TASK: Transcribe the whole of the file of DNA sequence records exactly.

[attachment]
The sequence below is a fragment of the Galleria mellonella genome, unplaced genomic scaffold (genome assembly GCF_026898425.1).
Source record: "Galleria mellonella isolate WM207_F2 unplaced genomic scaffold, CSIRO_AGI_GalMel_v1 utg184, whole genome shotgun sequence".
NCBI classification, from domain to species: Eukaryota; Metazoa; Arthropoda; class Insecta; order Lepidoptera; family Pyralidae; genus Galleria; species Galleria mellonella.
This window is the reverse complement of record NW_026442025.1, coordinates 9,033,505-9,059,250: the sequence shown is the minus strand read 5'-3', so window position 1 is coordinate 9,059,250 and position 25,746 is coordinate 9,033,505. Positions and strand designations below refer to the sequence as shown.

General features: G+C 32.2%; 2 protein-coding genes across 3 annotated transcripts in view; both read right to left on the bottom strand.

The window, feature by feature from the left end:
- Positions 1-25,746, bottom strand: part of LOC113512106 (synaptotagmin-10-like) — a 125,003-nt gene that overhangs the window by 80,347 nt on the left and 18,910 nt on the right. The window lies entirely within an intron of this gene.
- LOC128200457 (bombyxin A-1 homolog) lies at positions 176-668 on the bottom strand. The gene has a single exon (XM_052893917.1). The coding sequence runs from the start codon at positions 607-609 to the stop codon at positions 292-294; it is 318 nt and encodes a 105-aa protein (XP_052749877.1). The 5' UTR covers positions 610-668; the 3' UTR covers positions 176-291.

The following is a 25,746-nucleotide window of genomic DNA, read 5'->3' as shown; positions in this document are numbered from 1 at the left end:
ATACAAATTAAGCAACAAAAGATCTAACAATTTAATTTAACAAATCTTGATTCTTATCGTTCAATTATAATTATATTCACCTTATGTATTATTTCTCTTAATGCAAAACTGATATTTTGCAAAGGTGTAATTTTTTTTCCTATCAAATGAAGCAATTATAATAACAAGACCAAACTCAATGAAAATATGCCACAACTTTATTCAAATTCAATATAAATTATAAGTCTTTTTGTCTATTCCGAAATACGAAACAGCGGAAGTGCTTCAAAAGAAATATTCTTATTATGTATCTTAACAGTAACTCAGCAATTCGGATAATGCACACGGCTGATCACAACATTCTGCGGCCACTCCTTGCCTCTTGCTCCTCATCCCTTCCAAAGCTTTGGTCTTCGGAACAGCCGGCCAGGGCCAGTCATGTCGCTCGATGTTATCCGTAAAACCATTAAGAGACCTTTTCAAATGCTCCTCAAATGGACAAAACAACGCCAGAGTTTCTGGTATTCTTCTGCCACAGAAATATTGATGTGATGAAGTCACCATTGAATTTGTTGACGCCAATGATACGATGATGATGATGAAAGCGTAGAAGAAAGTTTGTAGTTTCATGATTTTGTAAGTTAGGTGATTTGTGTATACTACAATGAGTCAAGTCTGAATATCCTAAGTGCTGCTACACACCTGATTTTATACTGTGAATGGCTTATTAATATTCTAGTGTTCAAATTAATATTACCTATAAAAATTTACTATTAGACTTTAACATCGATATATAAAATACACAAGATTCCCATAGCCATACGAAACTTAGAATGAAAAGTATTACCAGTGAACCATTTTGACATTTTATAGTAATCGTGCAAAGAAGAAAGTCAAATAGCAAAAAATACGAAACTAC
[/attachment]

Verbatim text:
The sequence below is a fragment of the Galleria mellonella genome, unplaced genomic scaffold (genome assembly GCF_026898425.1).
Source record: "Galleria mellonella isolate WM207_F2 unplaced genomic scaffold, CSIRO_AGI_GalMel_v1 utg184, whole genome shotgun sequence".
NCBI classification, from domain to species: Eukaryota; Metazoa; Arthropoda; class Insecta; order Lepidoptera; family Pyralidae; genus Galleria; species Galleria mellonella.
This window is the reverse complement of record NW_026442025.1, coordinates 9,033,505-9,059,250: the sequence shown is the minus strand read 5'-3', so window position 1 is coordinate 9,059,250 and position 25,746 is coordinate 9,033,505. Positions and strand designations below refer to the sequence as shown.

General features: G+C 32.2%; 2 protein-coding genes across 3 annotated transcripts in view; both read right to left on the bottom strand.

The window, feature by feature from the left end:
- Positions 1-25,746, bottom strand: part of LOC113512106 (synaptotagmin-10-like) — a 125,003-nt gene that overhangs the window by 80,347 nt on the left and 18,910 nt on the right. The window lies entirely within an intron of this gene.
- LOC128200457 (bombyxin A-1 homolog) lies at positions 176-668 on the bottom strand. The gene has a single exon (XM_052893917.1). The coding sequence runs from the start codon at positions 607-609 to the stop codon at positions 292-294; it is 318 nt and encodes a 105-aa protein (XP_052749877.1). The 5' UTR covers positions 610-668; the 3' UTR covers positions 176-291.

The following is a 25,746-nucleotide window of genomic DNA, read 5'->3' as shown; positions in this document are numbered from 1 at the left end:
ATACAAATTAAGCAACAAAAGATCTAACAATTTAATTTAACAAATCTTGATTCTTATCGTTCAATTATAATTATATTCACCTTATGTATTATTTCTCTTAATGCAAAACTGATATTTTGCAAAGGTGTAATTTTTTTTCCTATCAAATGAAGCAATTATAATAACAAGACCAAACTCAATGAAAATATGCCACAACTTTATTCAAATTCAATATAAATTATAAGTCTTTTTGTCTATTCCGAAATACGAAACAGCGGAAGTGCTTCAAAAGAAATATTCTTATTATGTATCTTAACAGTAACTCAGCAATTCGGATAATGCACACGGCTGATCACAACATTCTGCGGCCACTCCTTGCCTCTTGCTCCTCATCCCTTCCAAAGCTTTGGTCTTCGGAACAGCCGGCCAGGGCCAGTCATGTCGCTCGATGTTATCCGTAAAACCATTAAGAGACCTTTTCAAATGCTCCTCAAATGGACAAAACAACGCCAGAGTTTCTGGTATTCTTCTGCCACAGAAATATTGATGTGATGAAGTCACCATTGAATTTGTTGACGCCAATGATACGATGATGATGATGAAAGCGTAGAAGAAAGTTTGTAGTTTCATGATTTTGTAAGTTAGGTGATTTGTGTATACTACAATGAGTCAAGTCTGAATATCCTAAGTGCTGCTACACACCTGATTTTATACTGTGAATGGCTTATTAATATTCTAGTGTTCAAATTAATATTACCTATAAAAATTTACTATTAGACTTTAACATCGATATATAAAATACACAAGATTCCCATAGCCATACGAAACTTAGAATGAAAAGTATTACCAGTGAACCATTTTGACATTTTATAGTAATCGTGCAAAGAAGAAAGTCAAATAGCAAAAAATACGAAACTAC